Arguably the greatest barrier to many people realising their dream of becoming a pilot is the cost of training. Depending on which route trainees embark on it can cost anywhere up to £120k!
If, like me, you don’t happen to have £120k sat in your bank account, you may be asking how can you realise your ambition? Well, fear not there are several routes you can follow, each with varying funding requirements.
This article aims to highlight the options available to yourself and identify which one may be most applicable to your individual circumstances.
Option 1 – Integrated Course
One popular route is to complete what is known as an integrated course which takes you from zero to ATPL in approximately 18 months, training full time. This is the quickest route to the cockpit, but unfortunately comes with the largest price tag. Depending on the flight school and course particulars, this could cost you in the region of £120k, typically payable in instalments over the 18 month duration.
A common way of funding this is to raise funding through a secured loan through banks specialising in this funding. This requires some form of security to raise the loan against, typically in the form of a property. This can either be your own property if you are in that position or a parent’s property if they are willing to let you use that.
Although coming in at the highest cost, the main benefits of an integrated route are the quick time to the cockpit, an established training record with one school and the partnerships that some of the major schools have with the airlines for providing pilots.
Option 2 – Sponsored Course
Although rare these days, a variant of the integrated course is the airline sponsored course, which is where an airline acts as sponsor and provides a conditional offer of employment on completing the course. What this ultimately means is that the airline will act as guarantor on the loan, meaning access to security is not required. You are still required to take out the loan to cover the cost of training, however you can usually expect this to be repaid through your salary, over a defined period, once in employment with that airline.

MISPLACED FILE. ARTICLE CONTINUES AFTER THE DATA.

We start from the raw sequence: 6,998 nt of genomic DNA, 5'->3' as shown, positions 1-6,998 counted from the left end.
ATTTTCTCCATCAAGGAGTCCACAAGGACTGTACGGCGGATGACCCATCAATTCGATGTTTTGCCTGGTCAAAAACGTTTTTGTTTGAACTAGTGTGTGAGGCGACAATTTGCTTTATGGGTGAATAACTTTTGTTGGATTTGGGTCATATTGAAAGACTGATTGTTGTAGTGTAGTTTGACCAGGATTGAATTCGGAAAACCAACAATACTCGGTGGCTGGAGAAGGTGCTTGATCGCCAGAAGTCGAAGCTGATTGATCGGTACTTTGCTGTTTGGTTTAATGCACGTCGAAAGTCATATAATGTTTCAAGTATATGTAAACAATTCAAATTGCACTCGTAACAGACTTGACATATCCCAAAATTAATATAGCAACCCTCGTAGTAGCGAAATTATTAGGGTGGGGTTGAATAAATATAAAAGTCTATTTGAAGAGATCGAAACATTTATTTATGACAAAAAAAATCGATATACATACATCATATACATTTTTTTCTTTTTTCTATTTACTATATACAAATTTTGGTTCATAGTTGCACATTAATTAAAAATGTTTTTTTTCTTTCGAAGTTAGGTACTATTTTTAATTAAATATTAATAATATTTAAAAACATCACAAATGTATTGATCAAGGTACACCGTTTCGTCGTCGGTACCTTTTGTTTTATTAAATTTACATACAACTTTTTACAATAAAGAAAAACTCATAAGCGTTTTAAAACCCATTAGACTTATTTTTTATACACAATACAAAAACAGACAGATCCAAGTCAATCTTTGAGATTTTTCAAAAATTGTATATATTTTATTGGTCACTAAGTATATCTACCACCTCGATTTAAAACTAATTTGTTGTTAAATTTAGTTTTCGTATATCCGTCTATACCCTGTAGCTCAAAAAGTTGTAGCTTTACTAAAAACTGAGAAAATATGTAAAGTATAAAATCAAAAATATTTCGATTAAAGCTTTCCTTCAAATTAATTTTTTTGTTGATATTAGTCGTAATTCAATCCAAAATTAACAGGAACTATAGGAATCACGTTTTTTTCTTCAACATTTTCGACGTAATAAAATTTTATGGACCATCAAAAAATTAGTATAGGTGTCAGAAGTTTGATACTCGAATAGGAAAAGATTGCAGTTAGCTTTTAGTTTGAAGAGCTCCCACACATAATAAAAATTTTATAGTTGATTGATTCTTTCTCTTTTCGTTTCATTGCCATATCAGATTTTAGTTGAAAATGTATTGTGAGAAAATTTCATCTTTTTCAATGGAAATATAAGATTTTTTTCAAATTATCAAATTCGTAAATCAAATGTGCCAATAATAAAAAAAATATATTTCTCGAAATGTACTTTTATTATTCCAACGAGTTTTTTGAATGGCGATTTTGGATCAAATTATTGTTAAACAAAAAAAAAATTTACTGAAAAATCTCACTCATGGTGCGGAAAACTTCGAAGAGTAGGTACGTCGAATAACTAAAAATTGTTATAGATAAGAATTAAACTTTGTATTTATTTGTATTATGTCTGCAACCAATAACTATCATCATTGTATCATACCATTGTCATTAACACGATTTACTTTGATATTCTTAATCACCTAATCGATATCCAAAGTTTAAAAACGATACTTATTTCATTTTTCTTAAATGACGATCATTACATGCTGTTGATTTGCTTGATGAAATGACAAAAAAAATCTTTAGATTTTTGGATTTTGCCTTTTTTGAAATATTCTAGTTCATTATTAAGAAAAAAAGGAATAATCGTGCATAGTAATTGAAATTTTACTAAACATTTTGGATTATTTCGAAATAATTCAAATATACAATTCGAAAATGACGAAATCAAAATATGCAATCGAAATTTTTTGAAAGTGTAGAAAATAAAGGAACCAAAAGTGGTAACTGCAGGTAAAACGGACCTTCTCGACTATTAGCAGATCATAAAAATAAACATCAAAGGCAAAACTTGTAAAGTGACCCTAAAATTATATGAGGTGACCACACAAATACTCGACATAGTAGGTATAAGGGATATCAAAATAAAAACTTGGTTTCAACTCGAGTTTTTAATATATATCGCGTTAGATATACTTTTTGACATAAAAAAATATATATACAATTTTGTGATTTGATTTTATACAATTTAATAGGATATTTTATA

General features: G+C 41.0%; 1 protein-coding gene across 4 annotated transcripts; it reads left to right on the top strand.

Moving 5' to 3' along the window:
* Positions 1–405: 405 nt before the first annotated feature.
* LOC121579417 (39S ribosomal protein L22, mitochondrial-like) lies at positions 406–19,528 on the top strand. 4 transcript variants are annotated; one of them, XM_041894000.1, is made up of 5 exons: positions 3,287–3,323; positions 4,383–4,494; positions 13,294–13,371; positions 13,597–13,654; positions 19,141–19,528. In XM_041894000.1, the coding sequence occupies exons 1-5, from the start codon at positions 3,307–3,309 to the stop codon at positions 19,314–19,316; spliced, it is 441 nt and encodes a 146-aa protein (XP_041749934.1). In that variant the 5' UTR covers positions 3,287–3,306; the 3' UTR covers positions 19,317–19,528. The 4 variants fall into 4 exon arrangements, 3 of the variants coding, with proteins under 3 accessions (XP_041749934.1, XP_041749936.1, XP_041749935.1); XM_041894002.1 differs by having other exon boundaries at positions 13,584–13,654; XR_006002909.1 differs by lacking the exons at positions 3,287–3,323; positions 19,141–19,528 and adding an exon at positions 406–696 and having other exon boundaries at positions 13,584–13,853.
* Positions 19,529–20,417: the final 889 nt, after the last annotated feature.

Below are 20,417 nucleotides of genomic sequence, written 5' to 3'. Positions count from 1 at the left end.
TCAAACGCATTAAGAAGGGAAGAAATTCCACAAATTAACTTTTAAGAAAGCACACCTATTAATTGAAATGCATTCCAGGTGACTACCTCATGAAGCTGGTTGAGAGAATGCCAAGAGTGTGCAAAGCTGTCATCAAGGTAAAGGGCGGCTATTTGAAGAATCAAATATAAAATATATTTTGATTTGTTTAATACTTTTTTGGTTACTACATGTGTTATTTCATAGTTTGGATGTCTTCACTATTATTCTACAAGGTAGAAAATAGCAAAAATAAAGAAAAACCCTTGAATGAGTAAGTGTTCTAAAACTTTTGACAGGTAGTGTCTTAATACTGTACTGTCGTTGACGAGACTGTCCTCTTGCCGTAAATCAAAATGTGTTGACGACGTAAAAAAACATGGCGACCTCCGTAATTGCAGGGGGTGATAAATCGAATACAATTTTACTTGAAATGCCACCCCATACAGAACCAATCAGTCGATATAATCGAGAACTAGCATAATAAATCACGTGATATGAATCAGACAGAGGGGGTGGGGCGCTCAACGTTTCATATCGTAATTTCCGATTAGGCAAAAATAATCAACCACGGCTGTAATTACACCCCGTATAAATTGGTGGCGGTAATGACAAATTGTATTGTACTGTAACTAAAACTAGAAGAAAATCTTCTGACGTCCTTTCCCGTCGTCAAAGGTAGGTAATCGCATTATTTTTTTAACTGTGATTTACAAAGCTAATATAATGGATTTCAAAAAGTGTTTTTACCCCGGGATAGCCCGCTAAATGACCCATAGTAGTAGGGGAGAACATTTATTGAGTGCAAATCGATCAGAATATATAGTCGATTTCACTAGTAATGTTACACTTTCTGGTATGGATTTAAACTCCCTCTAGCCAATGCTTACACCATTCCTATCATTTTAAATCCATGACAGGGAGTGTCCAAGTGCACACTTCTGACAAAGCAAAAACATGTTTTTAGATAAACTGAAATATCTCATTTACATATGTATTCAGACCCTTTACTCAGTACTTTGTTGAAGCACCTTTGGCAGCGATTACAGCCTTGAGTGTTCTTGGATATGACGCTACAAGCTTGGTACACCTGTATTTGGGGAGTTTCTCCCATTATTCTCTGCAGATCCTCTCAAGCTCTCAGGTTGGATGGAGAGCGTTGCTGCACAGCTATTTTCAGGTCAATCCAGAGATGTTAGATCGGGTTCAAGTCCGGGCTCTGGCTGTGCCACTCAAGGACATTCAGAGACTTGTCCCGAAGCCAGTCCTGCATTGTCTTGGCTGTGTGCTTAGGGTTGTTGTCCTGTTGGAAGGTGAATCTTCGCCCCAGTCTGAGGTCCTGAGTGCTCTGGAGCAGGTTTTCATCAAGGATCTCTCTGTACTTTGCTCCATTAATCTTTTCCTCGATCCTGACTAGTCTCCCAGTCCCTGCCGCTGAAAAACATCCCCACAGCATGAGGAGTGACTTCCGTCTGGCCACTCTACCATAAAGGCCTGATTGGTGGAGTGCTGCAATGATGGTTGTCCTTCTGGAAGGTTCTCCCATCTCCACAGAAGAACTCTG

As mentioned above, these are few and far between, however do occasionally crop up with the British Airways Future Pilot Programme and Virgin Atlantic Future Flyers programme being examples of these in the past.
Option 3 – Modular Route
The most cost effective, and increasingly popular, route is to complete modular training. This means that you break the training components into chunks, first completing your PPL then ATPL ground school and hour building, followed by MEIR, CPL and APS MCC.
By breaking it down in chunks you can keep the cost to a minimum (the lowest I have heard is £37,000 from zero to ATPL) and also complete training in your own time. A great benefit of this is that you can work throughout your training which allows a continuous source of income to pay for the training. Further to income from employment, due to the lower total cost required, this route also opens up unsecured loans and credit card financing to pay for elements of training if applicable and affordable.
Historically, the modular route has perhaps been looked down upon slightly, however this is changing. Airlines are looking to recruit future captains and the life skills that modular pilots bring, from previous employment and other experiences, position those following the modular route in positive standing.
In summary, there are multiple routes available to prospective pilots looking to fulfil their ambitions and it can be quite daunting where to start. The finance options need to improve to ensure that nobody is unable to realise their ambition due to a lack of finance and this is something that is gradually being recognised in the industry. There are schemes currently in development looking to address this, with Mentour Pilot in particular driving the change required to make this finance available. For more information on this see https://mentourpilot.com/how-to-solve-the-funding-problem-in-airline-pilot-training/
The routes to becoming a First Officer | (c) FlightDeckFriend.com